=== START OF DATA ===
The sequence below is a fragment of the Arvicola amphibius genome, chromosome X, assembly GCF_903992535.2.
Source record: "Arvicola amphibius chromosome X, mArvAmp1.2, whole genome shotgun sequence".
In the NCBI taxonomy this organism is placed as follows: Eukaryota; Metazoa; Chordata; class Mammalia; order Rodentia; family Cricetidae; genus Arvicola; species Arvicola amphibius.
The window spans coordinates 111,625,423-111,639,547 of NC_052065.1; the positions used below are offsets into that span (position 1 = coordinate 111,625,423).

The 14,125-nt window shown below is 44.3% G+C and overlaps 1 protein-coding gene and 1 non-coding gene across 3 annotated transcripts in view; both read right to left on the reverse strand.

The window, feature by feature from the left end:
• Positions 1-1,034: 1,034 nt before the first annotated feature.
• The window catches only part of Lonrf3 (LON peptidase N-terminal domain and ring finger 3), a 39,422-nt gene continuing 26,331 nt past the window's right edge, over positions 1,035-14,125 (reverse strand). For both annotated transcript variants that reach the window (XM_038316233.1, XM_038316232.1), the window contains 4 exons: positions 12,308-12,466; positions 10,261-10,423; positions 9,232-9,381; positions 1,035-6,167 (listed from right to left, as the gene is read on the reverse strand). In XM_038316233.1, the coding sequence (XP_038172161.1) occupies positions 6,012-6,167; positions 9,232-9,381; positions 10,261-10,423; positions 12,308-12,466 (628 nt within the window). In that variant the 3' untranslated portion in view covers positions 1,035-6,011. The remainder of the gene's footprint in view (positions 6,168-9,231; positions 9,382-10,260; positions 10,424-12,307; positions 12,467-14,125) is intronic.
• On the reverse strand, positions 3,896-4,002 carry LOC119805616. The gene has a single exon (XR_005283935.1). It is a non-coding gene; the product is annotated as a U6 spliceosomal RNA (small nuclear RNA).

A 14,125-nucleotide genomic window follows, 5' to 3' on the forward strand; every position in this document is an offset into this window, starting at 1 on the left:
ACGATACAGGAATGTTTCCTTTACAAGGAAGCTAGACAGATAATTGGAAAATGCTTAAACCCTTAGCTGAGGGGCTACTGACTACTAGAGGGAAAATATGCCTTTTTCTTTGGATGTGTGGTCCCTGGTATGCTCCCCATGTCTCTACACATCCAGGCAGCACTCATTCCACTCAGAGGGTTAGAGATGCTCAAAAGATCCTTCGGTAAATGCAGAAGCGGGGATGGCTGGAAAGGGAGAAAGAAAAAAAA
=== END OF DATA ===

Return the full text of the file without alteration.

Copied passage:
The sequence below is a fragment of the Arvicola amphibius genome, chromosome X, assembly GCF_903992535.2.
Source record: "Arvicola amphibius chromosome X, mArvAmp1.2, whole genome shotgun sequence".
In the NCBI taxonomy this organism is placed as follows: Eukaryota; Metazoa; Chordata; class Mammalia; order Rodentia; family Cricetidae; genus Arvicola; species Arvicola amphibius.
The window spans coordinates 111,625,423-111,639,547 of NC_052065.1; the positions used below are offsets into that span (position 1 = coordinate 111,625,423).

The 14,125-nt window shown below is 44.3% G+C and overlaps 1 protein-coding gene and 1 non-coding gene across 3 annotated transcripts in view; both read right to left on the reverse strand.

The window, feature by feature from the left end:
• Positions 1-1,034: 1,034 nt before the first annotated feature.
• The window catches only part of Lonrf3 (LON peptidase N-terminal domain and ring finger 3), a 39,422-nt gene continuing 26,331 nt past the window's right edge, over positions 1,035-14,125 (reverse strand). For both annotated transcript variants that reach the window (XM_038316233.1, XM_038316232.1), the window contains 4 exons: positions 12,308-12,466; positions 10,261-10,423; positions 9,232-9,381; positions 1,035-6,167 (listed from right to left, as the gene is read on the reverse strand). In XM_038316233.1, the coding sequence (XP_038172161.1) occupies positions 6,012-6,167; positions 9,232-9,381; positions 10,261-10,423; positions 12,308-12,466 (628 nt within the window). In that variant the 3' untranslated portion in view covers positions 1,035-6,011. The remainder of the gene's footprint in view (positions 6,168-9,231; positions 9,382-10,260; positions 10,424-12,307; positions 12,467-14,125) is intronic.
• On the reverse strand, positions 3,896-4,002 carry LOC119805616. The gene has a single exon (XR_005283935.1). It is a non-coding gene; the product is annotated as a U6 spliceosomal RNA (small nuclear RNA).

A 14,125-nucleotide genomic window follows, 5' to 3' on the forward strand; every position in this document is an offset into this window, starting at 1 on the left:
ACGATACAGGAATGTTTCCTTTACAAGGAAGCTAGACAGATAATTGGAAAATGCTTAAACCCTTAGCTGAGGGGCTACTGACTACTAGAGGGAAAATATGCCTTTTTCTTTGGATGTGTGGTCCCTGGTATGCTCCCCATGTCTCTACACATCCAGGCAGCACTCATTCCACTCAGAGGGTTAGAGATGCTCAAAAGATCCTTCGGTAAATGCAGAAGCGGGGATGGCTGGAAAGGGAGAAAGAAAAAAAA